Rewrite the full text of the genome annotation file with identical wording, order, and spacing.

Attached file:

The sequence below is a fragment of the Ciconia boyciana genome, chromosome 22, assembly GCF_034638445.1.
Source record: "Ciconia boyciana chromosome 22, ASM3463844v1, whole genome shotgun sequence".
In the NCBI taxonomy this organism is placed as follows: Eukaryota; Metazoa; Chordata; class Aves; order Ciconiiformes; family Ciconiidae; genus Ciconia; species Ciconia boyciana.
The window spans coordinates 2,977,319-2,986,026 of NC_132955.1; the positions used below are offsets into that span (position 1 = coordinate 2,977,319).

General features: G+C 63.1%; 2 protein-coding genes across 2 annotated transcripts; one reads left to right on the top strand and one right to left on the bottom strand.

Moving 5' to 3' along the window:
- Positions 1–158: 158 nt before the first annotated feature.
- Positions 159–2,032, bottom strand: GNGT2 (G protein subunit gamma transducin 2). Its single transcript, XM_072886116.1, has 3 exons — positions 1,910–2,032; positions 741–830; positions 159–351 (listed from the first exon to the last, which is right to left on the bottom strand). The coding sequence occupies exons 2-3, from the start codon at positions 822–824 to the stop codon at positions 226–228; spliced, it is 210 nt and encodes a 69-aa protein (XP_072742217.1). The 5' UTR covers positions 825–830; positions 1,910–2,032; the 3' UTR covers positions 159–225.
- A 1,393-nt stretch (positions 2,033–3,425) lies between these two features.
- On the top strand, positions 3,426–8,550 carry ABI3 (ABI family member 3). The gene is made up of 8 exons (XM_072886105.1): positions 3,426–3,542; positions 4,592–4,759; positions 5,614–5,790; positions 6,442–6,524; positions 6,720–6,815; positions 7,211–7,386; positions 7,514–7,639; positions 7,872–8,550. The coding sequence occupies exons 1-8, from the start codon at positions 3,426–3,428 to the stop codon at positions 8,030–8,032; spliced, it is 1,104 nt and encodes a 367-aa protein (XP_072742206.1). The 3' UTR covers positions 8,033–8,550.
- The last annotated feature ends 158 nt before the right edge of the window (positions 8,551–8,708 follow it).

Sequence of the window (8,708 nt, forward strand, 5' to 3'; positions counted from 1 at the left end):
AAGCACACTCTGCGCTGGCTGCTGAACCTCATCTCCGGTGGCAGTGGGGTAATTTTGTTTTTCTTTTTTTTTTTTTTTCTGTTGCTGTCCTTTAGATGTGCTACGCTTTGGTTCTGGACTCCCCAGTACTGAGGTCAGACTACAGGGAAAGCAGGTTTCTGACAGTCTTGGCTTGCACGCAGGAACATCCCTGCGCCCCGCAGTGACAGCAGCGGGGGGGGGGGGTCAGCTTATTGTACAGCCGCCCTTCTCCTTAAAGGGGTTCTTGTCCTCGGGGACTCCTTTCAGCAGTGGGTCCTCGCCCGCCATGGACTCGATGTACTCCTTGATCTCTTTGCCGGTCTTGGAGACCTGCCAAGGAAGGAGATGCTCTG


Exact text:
The sequence below is a fragment of the Ciconia boyciana genome, chromosome 22, assembly GCF_034638445.1.
Source record: "Ciconia boyciana chromosome 22, ASM3463844v1, whole genome shotgun sequence".
In the NCBI taxonomy this organism is placed as follows: Eukaryota; Metazoa; Chordata; class Aves; order Ciconiiformes; family Ciconiidae; genus Ciconia; species Ciconia boyciana.
The window spans coordinates 2,977,319-2,986,026 of NC_132955.1; the positions used below are offsets into that span (position 1 = coordinate 2,977,319).

General features: G+C 63.1%; 2 protein-coding genes across 2 annotated transcripts; one reads left to right on the top strand and one right to left on the bottom strand.

Moving 5' to 3' along the window:
- Positions 1–158: 158 nt before the first annotated feature.
- Positions 159–2,032, bottom strand: GNGT2 (G protein subunit gamma transducin 2). Its single transcript, XM_072886116.1, has 3 exons — positions 1,910–2,032; positions 741–830; positions 159–351 (listed from the first exon to the last, which is right to left on the bottom strand). The coding sequence occupies exons 2-3, from the start codon at positions 822–824 to the stop codon at positions 226–228; spliced, it is 210 nt and encodes a 69-aa protein (XP_072742217.1). The 5' UTR covers positions 825–830; positions 1,910–2,032; the 3' UTR covers positions 159–225.
- A 1,393-nt stretch (positions 2,033–3,425) lies between these two features.
- On the top strand, positions 3,426–8,550 carry ABI3 (ABI family member 3). The gene is made up of 8 exons (XM_072886105.1): positions 3,426–3,542; positions 4,592–4,759; positions 5,614–5,790; positions 6,442–6,524; positions 6,720–6,815; positions 7,211–7,386; positions 7,514–7,639; positions 7,872–8,550. The coding sequence occupies exons 1-8, from the start codon at positions 3,426–3,428 to the stop codon at positions 8,030–8,032; spliced, it is 1,104 nt and encodes a 367-aa protein (XP_072742206.1). The 3' UTR covers positions 8,033–8,550.
- The last annotated feature ends 158 nt before the right edge of the window (positions 8,551–8,708 follow it).

Sequence of the window (8,708 nt, forward strand, 5' to 3'; positions counted from 1 at the left end):
AAGCACACTCTGCGCTGGCTGCTGAACCTCATCTCCGGTGGCAGTGGGGTAATTTTGTTTTTCTTTTTTTTTTTTTTTCTGTTGCTGTCCTTTAGATGTGCTACGCTTTGGTTCTGGACTCCCCAGTACTGAGGTCAGACTACAGGGAAAGCAGGTTTCTGACAGTCTTGGCTTGCACGCAGGAACATCCCTGCGCCCCGCAGTGACAGCAGCGGGGGGGGGGGGTCAGCTTATTGTACAGCCGCCCTTCTCCTTAAAGGGGTTCTTGTCCTCGGGGACTCCTTTCAGCAGTGGGTCCTCGCCCGCCATGGACTCGATGTACTCCTTGATCTCTTTGCCGGTCTTGGAGACCTGCCAAGGAAGGAGATGCTCTG